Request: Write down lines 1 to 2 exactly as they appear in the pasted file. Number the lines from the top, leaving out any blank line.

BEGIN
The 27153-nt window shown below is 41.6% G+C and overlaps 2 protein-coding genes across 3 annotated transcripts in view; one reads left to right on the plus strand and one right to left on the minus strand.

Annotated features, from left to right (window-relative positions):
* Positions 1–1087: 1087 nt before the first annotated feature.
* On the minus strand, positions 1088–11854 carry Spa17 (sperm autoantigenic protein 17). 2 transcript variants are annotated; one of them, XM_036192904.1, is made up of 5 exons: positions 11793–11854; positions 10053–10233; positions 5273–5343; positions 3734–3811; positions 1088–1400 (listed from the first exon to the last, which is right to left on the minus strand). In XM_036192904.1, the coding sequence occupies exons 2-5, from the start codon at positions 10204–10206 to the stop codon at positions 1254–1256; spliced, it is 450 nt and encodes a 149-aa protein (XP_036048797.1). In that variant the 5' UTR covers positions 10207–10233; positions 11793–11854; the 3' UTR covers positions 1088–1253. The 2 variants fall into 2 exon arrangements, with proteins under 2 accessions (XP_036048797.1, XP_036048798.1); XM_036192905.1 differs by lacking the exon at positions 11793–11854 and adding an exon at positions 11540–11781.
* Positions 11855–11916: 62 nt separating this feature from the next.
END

The 27153-nt window shown below is 41.6% G+C and overlaps 2 protein-coding genes across 3 annotated transcripts in view; one reads left to right on the plus strand and one right to left on the minus strand.

Annotated features, from left to right (window-relative positions):